2016 Election Thoughts

Many people were likely surprised by Tuesday’s presidential election results. There is no doubt that the markets were certainly confused on how to interpret the outcome.  As election results on Tuesday night began hinting of a Trump victory, Dow Jones Industrial Average futures plummeted, indicating that Wednesday’s market results were likely to be ugly.  Yet when the U.S. markets opened on Wednesday, they were flat.  Even more surprising was the fact that Wednesday ended with the Dow Jones Industrial Average being up 257 points, or 1.4%!  A big day in the market, and definitely a roller-coaster ride.

Putting aside market gyrations and politics, we must identify those economic areas that, in our opinion, have a high chance of receiving a lot of attention and change under a Trump administration. Additionally, there will always be some level of uncertainty with any newly elected president.  Uncertainty brings about volatility, and we must keep a close eye on these particular economic areas.

Key economic areas where President-Elect Donald Trump will likely direct his focus:

Affordable Care Act (a.k.a. Obamacare): Mr. Trump has been very vocal about his desire to “repeal and replace” Obamacare. We would expect some details about how he is going to repeal and replace it within the first 100 days of him being in office.

U.S. Corporations Repatriating Foreign Cash: It is estimated that U.S. corporations hold $2.5 trillion overseas in order to avoid paying corporate taxes. Many members from both political parties, including Mr. Trump, have expressed interest in allowing corporations to repatriate their foreign cash with limited or no taxation. We should expect an announcement of some form of a tax holiday and potential restrictions on the use of the repatriated cash.

Tax Reform: Mr. Trump has outlined plans to close certain tax loopholes and reduce individual and corporate tax rates. More specifically, he has called for lowering the corporate tax rate from 35% to 15%.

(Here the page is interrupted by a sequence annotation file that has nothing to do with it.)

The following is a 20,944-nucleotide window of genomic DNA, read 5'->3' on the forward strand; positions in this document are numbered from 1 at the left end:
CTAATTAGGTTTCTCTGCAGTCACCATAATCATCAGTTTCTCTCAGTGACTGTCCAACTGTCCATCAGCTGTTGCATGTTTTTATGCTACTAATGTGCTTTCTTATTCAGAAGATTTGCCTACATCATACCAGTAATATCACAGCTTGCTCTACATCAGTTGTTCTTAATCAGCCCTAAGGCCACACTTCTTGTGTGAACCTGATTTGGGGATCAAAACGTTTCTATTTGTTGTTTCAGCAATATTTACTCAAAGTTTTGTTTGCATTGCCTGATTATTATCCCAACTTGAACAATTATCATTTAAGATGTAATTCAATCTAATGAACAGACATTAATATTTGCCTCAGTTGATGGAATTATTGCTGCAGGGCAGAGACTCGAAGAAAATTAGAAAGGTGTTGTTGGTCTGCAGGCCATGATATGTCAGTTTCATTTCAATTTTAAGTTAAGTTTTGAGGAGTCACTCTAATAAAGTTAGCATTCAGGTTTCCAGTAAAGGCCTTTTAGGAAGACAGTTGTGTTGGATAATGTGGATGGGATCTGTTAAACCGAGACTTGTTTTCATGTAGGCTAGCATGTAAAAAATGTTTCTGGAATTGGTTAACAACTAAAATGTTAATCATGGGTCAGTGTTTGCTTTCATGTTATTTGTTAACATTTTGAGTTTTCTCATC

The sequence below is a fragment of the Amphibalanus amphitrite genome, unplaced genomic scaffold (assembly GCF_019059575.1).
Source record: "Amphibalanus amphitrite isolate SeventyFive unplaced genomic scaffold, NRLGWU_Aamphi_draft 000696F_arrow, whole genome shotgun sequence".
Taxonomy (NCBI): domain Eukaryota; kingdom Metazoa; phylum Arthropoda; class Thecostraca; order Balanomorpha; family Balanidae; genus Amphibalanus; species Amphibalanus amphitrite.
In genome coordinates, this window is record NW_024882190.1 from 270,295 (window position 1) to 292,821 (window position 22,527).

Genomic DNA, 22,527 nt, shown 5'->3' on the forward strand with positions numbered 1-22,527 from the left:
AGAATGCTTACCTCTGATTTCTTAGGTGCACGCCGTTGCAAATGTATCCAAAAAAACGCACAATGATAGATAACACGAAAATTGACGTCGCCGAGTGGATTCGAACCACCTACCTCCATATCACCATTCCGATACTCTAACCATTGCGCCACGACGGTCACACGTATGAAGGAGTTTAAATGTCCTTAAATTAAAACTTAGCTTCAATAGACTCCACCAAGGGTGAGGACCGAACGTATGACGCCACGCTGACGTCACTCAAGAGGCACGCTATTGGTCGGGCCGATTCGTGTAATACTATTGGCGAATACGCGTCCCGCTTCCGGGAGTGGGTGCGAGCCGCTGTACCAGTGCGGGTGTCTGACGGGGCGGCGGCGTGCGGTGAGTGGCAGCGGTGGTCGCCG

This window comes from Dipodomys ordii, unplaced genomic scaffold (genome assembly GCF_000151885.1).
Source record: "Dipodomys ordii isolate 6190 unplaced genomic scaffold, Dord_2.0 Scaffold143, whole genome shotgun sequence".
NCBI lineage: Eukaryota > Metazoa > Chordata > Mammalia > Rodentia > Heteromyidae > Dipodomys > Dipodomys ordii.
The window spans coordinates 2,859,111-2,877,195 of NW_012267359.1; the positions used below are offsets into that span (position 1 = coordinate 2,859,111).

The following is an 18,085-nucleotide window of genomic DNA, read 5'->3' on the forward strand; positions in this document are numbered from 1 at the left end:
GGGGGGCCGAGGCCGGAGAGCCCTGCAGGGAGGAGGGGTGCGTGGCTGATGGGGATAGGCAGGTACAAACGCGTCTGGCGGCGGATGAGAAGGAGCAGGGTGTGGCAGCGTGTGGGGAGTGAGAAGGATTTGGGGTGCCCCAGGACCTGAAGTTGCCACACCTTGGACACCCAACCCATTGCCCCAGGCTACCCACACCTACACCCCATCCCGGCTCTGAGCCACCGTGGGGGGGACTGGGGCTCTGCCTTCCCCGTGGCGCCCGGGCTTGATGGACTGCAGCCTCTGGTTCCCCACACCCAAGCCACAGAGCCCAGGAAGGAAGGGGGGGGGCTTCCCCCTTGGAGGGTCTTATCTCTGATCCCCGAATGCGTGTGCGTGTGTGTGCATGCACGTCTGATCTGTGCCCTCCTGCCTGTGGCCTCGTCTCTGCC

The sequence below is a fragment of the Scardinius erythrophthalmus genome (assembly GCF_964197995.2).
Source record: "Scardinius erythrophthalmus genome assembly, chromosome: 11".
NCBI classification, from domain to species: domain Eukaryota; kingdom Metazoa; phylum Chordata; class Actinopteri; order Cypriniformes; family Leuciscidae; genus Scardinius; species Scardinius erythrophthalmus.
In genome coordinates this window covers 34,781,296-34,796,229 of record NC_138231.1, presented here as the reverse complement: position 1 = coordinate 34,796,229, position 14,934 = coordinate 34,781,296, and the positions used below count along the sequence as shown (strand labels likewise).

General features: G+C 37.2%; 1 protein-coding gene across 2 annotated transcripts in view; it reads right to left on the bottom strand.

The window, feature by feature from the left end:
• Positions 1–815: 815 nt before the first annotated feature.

Infrastructure Spending: Mr. Trump has promised to increase infrastructure spending (e.g. bridges, highways, etc.). Given the current state of the U.S. infrastructure, the increased spending is much needed and will be beneficial to the industrial sector.

Change of Leadership at the Federal Reserve: Mr. Trump has expressed dissatisfaction with the current Chair of the Federal Reserve, Janet Yellen. Recent news stories are reporting that he will not pressure her to resign, but many market participants do not expect her to serve a second term. The uncertainty that comes with establishing a new Chair for the Federal Reserve could create volatility in the markets.

Trade Deals: One of Mr. Trump’s biggest campaign promises was to renegotiate trade terms with many U.S. trading partners. What is worth monitoring is how aggressive he will be in the renegotiations and how it will impact the ability of U.S. corporations to manufacture overseas and import/export goods.

Some may ask: Do Tuesday’s results impact your investment outlook? We are cautiously optimistic and feel that potential tax reform and deregulation could drive higher economic growth.  Regardless, we will continue to hold companies that we believe can grow their earnings and trade at reasonable valuations.  Our research will still be fundamentally-driven and we will exercise prudence when buying new securities given today’s full market valuations.  Finally, the market will likely exhibit above-average volatility over the next few months as market participants speculate on what a Trump administration will bring.  We will continue to take advantage of the higher volatility by rotating out of overvalued securities and purchasing undervalued securities.  In summary, our role as stewards of your capital has not changed following Tuesday’s results, and we think there will be additional long-term investment opportunities to take advantage of in the months to come.

We are grateful for your support and continued confidence in Gamble Jones. Please do not hesitate to reach out to us if you have any questions.


Alison J. Gamble, President
Gamble Jones Investment Counsel